The Day–Stout–Warren (DSW) algorithm is a method for efficiently balancing binary search trees — that is, decreasing their height to O(log n) nodes, where n is the total number of nodes. Unlike a self-balancing binary search tree, it does not do this incrementally during each operation, but periodically, so that its cost can be amortized over many operations. The algorithm was designed by Quentin F. Stout and Bette Warren in their 1986 paper Tree Rebalancing in Optimal Time and Space, based on work done by Colin Day in 1976.
The algorithm requires linear (O(n)) time and is in-place. The original algorithm by Day generates as compact a tree as possible: all levels of the tree are completely full except possibly the bottom-most. The Stout/Warren modification generates a complete binary tree, namely one in which the bottom-most level is filled strictly from left to right. This is a useful transformation to perform if it is known that no more inserts will be done.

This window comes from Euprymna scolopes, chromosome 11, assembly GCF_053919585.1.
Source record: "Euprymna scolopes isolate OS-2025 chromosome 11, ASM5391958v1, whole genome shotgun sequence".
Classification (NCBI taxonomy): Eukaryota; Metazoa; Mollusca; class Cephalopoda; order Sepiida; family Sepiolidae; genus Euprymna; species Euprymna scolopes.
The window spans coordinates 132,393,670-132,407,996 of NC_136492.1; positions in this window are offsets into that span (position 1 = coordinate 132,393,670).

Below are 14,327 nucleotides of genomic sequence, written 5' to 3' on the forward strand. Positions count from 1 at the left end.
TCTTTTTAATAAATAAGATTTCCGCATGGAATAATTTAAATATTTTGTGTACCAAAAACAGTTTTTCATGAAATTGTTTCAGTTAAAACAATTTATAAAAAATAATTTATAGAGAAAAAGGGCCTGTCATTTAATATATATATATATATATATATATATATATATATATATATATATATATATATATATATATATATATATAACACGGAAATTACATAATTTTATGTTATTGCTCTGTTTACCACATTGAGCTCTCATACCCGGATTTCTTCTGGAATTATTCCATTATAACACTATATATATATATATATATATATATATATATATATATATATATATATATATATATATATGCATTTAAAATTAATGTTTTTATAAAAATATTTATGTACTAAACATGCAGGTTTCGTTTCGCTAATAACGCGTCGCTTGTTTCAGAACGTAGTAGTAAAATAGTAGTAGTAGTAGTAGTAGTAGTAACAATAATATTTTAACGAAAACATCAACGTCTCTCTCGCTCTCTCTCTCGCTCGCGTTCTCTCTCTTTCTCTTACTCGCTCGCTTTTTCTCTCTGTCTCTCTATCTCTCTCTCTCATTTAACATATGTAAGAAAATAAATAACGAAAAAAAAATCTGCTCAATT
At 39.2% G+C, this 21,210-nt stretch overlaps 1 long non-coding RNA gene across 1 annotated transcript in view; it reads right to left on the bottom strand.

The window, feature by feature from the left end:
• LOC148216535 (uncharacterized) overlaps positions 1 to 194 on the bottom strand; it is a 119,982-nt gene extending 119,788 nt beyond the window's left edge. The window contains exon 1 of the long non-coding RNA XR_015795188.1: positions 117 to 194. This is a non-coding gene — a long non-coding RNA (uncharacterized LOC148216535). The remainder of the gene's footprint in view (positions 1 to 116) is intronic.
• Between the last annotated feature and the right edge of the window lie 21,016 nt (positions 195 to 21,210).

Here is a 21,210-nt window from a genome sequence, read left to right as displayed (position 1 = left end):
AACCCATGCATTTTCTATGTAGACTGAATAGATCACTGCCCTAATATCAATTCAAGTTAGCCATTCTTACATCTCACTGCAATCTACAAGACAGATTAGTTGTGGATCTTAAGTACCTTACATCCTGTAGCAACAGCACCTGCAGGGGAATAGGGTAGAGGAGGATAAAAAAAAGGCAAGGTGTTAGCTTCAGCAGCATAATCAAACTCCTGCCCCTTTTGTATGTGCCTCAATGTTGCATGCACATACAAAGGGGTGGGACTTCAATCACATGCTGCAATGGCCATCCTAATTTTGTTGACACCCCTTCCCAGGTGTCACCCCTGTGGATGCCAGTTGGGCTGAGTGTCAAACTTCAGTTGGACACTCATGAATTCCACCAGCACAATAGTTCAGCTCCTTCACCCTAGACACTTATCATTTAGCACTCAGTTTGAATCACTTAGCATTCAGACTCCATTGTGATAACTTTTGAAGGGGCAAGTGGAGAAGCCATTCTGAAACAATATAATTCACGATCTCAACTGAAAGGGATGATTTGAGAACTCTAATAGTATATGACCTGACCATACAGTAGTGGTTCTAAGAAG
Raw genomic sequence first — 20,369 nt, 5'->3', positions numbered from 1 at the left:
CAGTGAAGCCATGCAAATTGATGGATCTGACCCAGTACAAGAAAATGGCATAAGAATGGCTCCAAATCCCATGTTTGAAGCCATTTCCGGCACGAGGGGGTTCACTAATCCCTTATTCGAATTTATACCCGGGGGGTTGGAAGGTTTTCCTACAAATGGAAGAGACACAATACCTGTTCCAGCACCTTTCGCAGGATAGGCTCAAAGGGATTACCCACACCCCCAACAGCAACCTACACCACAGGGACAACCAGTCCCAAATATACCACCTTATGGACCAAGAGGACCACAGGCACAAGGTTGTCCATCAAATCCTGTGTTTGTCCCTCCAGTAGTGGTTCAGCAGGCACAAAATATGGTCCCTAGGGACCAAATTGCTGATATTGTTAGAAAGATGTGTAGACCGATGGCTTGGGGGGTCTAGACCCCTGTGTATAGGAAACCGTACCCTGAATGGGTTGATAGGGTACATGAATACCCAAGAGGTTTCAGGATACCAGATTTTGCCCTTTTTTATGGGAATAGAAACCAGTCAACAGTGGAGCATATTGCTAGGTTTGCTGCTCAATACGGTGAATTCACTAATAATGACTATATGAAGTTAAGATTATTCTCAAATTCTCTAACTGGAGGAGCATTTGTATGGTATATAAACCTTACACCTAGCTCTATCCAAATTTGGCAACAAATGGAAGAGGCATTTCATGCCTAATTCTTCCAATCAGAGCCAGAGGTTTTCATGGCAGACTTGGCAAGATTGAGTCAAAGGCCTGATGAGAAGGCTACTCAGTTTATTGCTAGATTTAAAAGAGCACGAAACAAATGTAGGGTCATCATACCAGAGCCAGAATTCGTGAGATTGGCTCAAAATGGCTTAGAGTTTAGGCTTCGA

A 2002 article by Timothy J. Rolfe has recently brought attention back to the DSW algorithm after a long hiatus; the naming is from the section title "6.7.1: The DSW Algorithm" in Adam Drozdek's Data Structures and Algorithms in C++ (PWS Publishing Co., 1996) pp. 173-175. Rolfe cites two main advantages: "in circumstances in which one generates an entire binary search tree at the beginning of processing, followed by item look-up access for the rest of processing" and "pedagogically within a course on data structures where one progresses from the binary search tree into self-adjusting trees, since it gives a first exposure to doing rotations within a binary search tree."